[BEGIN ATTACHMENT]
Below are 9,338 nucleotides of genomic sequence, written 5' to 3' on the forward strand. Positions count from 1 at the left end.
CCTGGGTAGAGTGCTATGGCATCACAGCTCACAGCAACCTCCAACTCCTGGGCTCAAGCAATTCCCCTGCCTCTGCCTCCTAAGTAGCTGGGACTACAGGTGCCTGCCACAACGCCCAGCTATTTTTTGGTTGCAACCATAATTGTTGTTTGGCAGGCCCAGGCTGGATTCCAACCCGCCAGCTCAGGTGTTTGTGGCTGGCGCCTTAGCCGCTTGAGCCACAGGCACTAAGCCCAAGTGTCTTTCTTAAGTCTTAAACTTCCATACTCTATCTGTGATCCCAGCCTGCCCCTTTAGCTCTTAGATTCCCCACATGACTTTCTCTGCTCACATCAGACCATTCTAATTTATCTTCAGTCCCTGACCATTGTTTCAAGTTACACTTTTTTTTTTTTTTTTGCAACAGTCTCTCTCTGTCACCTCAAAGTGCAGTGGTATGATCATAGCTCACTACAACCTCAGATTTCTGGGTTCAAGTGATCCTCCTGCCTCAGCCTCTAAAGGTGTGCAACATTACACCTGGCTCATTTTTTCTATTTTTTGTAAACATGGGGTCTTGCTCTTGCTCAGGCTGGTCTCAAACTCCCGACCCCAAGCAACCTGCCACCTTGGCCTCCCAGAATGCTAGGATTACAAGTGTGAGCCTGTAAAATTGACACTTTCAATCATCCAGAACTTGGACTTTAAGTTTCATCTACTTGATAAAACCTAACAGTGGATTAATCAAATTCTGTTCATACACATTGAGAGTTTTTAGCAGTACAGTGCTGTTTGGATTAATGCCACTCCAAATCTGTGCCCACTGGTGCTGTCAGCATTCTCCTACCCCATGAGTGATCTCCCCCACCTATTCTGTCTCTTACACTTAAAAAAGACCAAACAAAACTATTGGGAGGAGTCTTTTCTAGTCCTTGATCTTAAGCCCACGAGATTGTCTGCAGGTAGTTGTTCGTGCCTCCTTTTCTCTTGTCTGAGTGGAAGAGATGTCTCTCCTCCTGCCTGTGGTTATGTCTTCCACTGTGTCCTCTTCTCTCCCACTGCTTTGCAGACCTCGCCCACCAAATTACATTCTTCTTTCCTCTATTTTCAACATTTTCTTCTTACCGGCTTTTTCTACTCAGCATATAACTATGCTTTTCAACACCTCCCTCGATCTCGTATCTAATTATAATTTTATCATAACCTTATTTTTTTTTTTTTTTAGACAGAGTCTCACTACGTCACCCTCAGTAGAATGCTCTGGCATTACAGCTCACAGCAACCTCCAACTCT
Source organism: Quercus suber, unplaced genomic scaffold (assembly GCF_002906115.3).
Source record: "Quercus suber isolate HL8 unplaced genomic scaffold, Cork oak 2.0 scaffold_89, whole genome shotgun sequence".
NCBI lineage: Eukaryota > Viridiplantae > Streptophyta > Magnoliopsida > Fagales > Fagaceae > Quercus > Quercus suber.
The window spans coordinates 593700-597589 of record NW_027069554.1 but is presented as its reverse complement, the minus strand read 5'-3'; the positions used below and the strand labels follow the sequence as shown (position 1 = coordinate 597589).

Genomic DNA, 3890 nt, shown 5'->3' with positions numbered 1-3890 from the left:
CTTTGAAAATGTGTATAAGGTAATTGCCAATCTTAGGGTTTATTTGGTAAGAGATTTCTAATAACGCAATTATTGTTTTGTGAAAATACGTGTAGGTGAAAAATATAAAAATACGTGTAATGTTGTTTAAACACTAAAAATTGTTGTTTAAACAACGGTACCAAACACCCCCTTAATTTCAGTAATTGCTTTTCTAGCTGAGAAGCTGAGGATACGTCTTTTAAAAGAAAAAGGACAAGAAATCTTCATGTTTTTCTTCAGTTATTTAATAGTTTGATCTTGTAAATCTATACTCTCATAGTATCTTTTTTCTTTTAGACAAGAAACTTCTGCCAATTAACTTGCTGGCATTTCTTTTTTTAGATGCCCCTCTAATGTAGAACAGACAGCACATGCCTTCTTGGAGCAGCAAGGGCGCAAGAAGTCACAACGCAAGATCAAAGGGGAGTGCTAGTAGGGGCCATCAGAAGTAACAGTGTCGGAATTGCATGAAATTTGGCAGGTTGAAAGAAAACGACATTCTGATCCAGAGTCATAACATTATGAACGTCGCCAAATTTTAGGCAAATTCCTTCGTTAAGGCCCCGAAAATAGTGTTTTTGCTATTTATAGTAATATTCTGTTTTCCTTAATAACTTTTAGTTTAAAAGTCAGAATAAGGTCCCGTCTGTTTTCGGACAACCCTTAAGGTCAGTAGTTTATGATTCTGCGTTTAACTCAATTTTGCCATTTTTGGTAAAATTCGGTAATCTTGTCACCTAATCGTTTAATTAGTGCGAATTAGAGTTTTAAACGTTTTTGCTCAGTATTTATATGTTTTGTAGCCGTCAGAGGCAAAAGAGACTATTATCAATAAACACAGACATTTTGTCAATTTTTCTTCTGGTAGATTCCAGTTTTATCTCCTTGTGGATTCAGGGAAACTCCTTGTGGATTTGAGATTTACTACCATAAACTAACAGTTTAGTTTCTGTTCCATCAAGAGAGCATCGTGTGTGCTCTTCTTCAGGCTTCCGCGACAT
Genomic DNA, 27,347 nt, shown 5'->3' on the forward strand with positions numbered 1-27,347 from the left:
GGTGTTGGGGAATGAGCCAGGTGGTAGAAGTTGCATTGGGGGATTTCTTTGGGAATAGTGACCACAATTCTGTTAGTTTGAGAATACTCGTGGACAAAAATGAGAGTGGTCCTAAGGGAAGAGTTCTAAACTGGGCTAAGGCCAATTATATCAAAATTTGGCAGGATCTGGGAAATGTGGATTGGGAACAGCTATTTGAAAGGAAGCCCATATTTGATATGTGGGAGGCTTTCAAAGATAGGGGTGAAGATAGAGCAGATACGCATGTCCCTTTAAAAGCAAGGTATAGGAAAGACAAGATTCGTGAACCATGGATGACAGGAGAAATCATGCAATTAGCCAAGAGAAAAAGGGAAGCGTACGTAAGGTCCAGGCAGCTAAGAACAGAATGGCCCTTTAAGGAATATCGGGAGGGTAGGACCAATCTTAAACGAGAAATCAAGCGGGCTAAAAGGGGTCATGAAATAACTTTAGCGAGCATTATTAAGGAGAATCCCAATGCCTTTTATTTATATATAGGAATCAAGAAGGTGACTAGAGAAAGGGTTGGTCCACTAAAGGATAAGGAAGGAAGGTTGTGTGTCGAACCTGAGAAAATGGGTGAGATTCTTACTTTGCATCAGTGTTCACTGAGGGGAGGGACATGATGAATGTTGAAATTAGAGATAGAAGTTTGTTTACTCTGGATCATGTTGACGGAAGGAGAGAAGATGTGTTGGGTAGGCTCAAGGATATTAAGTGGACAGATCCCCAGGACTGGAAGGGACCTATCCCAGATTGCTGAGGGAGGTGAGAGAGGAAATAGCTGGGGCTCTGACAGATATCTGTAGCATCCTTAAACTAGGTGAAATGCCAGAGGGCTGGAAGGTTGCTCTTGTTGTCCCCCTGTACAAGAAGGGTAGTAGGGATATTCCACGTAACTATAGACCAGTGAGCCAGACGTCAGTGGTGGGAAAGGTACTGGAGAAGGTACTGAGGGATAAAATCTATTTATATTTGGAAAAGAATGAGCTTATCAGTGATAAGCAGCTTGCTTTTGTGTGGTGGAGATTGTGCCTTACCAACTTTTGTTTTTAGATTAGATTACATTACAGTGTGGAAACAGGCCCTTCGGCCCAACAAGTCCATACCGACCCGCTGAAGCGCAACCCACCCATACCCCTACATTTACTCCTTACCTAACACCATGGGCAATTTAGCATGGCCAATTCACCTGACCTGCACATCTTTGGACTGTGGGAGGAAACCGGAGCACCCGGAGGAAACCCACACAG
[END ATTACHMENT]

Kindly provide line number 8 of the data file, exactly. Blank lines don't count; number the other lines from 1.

CTTTGAAAATGTGTATAAGGTAATTGCCAATCTTAGGGTTTATTTGGTAAGAGATTTCTAATAACGCAATTATTGTTTTGTGAAAATACGTGTAGGTGAAAAATATAAAAATACGTGTAATGTTGTTTAAACACTAAAAATTGTTGTTTAAACAACGGTACCAAACACCCCCTTAATTTCAGTAATTGCTTTTCTAGCTGAGAAGCTGAGGATACGTCTTTTAAAAGAAAAAGGACAAGAAATCTTCATGTTTTTCTTCAGTTATTTAATAGTTTGATCTTGTAAATCTATACTCTCATAGTATCTTTTTTCTTTTAGACAAGAAACTTCTGCCAATTAACTTGCTGGCATTTCTTTTTTTAGATGCCCCTCTAATGTAGAACAGACAGCACATGCCTTCTTGGAGCAGCAAGGGCGCAAGAAGTCACAACGCAAGATCAAAGGGGAGTGCTAGTAGGGGCCATCAGAAGTAACAGTGTCGGAATTGCATGAAATTTGGCAGGTTGAAAGAAAACGACATTCTGATCCAGAGTCATAACATTATGAACGTCGCCAAATTTTAGGCAAATTCCTTCGTTAAGGCCCCGAAAATAGTGTTTTTGCTATTTATAGTAATATTCTGTTTTCCTTAATAACTTTTAGTTTAAAAGTCAGAATAAGGTCCCGTCTGTTTTCGGACAACCCTTAAGGTCAGTAGTTTATGATTCTGCGTTTAACTCAATTTTGCCATTTTTGGTAAAATTCGGTAATCTTGTCACCTAATCGTTTAATTAGTGCGAATTAGAGTTTTAAACGTTTTTGCTCAGTATTTATATGTTTTGTAGCCGTCAGAGGCAAAAGAGACTATTATCAATAAACACAGACATTTTGTCAATTTTTCTTCTGGTAGATTCCAGTTTTATCTCCTTGTGGATTCAGGGAAACTCCTTGTGGATTTGAGATTTACTACCATAAACTAACAGTTTAGTTTCTGTTCCATCAAGAGAGCATCGTGTGTGCTCTTCTTCAGGCTTCCGCGACAT